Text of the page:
Newspaper of The New York Herald, 26 Şubat 1845, Page 2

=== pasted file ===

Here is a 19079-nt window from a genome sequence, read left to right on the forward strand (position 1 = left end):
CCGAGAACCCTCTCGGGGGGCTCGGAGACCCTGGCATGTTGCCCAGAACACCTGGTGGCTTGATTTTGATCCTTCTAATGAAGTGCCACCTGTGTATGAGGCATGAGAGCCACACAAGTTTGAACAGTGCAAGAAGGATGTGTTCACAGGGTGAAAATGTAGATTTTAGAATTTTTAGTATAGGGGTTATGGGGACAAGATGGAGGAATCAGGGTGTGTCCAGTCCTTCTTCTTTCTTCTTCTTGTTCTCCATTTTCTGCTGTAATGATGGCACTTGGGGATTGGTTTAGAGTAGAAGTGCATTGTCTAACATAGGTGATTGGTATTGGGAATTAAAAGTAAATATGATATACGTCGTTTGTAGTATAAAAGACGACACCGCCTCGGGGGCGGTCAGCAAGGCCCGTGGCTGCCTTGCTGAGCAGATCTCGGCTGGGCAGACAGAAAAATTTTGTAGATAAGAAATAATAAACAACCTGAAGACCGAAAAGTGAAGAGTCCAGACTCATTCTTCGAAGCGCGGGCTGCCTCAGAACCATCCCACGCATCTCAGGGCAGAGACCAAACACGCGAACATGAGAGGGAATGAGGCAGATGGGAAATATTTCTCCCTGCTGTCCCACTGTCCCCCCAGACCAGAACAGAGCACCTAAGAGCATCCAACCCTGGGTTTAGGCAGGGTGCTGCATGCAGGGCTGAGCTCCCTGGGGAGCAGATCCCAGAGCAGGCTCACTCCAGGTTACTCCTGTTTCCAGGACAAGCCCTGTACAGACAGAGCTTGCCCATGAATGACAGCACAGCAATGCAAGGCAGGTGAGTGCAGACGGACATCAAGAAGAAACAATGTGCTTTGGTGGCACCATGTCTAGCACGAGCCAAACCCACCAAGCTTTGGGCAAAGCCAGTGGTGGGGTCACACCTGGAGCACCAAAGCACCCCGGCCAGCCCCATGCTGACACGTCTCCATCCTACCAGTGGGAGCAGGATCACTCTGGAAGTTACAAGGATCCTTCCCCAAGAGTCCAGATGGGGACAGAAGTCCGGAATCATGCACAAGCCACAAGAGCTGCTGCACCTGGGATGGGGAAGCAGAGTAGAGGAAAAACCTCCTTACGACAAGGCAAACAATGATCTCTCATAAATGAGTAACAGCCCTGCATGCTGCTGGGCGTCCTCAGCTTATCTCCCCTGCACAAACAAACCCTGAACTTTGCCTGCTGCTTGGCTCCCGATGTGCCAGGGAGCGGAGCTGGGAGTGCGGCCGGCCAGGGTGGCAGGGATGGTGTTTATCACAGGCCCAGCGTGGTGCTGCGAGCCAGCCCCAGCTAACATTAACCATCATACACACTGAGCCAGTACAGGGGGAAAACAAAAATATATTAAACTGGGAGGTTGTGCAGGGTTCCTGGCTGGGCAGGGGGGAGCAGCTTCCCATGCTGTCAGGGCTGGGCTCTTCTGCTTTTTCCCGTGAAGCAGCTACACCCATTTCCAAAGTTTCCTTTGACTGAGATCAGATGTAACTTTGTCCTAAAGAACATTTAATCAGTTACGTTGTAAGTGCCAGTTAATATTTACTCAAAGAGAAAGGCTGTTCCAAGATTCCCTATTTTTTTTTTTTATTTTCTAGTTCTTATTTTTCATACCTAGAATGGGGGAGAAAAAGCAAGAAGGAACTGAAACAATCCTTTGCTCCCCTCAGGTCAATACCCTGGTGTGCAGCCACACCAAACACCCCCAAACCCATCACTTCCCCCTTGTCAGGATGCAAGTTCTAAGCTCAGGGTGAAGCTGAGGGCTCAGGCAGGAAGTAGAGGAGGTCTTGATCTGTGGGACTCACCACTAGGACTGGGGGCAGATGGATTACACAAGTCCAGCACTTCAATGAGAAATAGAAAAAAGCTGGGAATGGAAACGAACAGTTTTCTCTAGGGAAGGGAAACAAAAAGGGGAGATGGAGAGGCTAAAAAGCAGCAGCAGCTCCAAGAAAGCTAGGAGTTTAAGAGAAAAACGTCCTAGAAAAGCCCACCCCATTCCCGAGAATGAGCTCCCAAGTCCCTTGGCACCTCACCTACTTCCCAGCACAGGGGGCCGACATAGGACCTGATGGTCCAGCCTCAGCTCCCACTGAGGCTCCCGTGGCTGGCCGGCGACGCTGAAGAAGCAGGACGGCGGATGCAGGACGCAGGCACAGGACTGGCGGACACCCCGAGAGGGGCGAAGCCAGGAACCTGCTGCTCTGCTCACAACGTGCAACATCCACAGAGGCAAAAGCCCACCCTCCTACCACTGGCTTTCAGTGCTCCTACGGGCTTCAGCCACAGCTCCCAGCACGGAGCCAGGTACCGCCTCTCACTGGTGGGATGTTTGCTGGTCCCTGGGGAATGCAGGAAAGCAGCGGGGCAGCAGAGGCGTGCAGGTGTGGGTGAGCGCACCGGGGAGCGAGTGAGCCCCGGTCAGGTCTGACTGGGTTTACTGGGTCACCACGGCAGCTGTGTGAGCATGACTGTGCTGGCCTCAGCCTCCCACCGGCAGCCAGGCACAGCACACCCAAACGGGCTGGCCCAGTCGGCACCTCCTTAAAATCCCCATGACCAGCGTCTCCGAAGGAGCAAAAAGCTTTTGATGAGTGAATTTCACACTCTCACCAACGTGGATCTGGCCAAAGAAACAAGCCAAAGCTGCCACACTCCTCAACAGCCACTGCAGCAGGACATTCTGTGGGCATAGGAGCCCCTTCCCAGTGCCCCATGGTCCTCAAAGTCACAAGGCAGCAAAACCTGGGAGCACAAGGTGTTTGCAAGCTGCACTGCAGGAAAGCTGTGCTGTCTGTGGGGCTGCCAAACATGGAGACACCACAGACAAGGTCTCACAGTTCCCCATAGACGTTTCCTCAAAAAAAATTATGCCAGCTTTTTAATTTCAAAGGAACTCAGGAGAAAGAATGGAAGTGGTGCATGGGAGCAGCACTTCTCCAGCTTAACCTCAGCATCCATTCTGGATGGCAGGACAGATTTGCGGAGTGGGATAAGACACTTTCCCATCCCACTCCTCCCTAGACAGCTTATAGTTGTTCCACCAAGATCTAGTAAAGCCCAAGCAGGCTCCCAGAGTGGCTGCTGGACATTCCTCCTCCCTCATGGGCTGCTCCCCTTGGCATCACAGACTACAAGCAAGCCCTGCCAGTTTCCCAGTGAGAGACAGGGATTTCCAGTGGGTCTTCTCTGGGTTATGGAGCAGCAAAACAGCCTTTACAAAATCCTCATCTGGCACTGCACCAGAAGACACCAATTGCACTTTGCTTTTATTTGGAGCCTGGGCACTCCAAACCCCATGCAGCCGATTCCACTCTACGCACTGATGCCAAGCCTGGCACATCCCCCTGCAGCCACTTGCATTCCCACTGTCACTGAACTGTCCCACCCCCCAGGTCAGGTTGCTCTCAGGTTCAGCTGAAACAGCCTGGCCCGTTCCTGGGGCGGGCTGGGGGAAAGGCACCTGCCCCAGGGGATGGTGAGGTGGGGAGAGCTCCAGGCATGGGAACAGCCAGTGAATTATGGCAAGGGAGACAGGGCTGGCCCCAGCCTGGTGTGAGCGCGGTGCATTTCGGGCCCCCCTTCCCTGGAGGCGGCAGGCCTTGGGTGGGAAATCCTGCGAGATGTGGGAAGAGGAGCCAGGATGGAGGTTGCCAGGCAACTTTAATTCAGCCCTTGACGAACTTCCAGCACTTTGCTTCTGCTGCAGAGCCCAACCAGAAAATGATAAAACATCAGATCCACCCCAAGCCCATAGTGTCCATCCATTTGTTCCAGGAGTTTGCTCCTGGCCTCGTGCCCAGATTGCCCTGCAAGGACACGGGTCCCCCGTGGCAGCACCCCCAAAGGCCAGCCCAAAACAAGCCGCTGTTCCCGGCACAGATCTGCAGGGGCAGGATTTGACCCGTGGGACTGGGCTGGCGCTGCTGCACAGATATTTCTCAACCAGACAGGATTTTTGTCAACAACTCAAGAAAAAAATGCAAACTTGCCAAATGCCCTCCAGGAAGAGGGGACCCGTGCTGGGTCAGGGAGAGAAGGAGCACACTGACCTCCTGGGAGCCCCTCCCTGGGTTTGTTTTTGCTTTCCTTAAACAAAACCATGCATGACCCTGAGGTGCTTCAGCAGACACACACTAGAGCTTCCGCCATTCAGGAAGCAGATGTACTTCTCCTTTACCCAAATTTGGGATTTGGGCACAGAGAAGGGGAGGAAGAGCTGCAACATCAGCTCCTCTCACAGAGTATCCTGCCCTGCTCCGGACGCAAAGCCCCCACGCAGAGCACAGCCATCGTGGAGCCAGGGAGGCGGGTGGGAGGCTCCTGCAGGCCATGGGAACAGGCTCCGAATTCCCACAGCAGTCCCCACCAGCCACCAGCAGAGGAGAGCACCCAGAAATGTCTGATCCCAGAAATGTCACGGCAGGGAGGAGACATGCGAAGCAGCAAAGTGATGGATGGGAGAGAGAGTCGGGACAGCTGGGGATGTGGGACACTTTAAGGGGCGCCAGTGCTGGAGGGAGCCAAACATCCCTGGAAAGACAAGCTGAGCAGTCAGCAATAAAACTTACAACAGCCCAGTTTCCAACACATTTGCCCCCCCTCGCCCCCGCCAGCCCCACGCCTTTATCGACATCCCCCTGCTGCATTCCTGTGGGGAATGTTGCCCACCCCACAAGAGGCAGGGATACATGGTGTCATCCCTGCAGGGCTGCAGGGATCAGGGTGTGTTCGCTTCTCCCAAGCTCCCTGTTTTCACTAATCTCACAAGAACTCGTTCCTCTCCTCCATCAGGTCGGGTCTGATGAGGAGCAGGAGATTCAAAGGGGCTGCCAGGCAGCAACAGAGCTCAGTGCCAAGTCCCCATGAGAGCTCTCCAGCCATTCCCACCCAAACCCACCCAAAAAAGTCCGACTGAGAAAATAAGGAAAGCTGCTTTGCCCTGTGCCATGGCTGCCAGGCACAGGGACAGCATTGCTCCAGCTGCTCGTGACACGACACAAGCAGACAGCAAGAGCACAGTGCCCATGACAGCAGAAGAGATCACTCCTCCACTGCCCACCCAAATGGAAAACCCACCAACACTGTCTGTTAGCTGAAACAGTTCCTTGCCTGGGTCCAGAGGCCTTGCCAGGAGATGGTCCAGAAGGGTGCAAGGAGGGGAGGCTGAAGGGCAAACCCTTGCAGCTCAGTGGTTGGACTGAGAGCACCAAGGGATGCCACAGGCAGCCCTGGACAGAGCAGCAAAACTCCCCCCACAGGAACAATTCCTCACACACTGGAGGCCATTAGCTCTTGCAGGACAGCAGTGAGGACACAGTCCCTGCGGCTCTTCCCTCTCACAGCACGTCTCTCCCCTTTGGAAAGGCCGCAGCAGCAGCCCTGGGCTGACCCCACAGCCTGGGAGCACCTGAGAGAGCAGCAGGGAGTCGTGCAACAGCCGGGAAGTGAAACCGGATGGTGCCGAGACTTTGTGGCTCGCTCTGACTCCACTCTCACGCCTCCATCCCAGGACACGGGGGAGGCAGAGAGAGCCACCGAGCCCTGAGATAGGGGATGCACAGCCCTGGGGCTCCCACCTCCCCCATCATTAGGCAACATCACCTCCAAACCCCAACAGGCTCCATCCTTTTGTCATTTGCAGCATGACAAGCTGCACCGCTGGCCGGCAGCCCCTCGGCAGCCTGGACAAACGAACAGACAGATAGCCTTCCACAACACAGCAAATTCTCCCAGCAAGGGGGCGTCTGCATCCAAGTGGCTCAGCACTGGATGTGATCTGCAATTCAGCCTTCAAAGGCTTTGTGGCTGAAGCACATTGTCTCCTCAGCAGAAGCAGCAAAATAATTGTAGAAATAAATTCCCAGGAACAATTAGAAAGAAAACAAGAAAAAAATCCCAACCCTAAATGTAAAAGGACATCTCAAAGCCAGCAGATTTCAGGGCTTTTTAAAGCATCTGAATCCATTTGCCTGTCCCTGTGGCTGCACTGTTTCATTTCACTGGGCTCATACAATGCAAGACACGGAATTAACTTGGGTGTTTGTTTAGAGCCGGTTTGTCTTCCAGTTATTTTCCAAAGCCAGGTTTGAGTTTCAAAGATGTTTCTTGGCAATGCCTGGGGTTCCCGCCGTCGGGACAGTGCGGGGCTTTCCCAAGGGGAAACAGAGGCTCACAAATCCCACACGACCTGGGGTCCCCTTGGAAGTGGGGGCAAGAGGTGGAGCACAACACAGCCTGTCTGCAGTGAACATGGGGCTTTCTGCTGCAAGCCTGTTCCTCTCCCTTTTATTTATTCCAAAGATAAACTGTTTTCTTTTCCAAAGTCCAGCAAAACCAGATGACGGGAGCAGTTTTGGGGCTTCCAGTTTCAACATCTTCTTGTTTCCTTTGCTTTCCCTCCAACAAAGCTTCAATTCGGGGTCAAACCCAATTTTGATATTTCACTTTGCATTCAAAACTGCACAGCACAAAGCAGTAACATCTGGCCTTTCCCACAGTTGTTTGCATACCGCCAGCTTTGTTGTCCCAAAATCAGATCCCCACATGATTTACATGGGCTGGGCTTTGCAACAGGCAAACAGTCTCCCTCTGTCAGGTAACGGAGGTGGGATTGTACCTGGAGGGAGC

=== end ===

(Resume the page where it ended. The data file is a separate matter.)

26 Şubat 1845 Tarihli The New York Herald Gazetesi Sayfa 2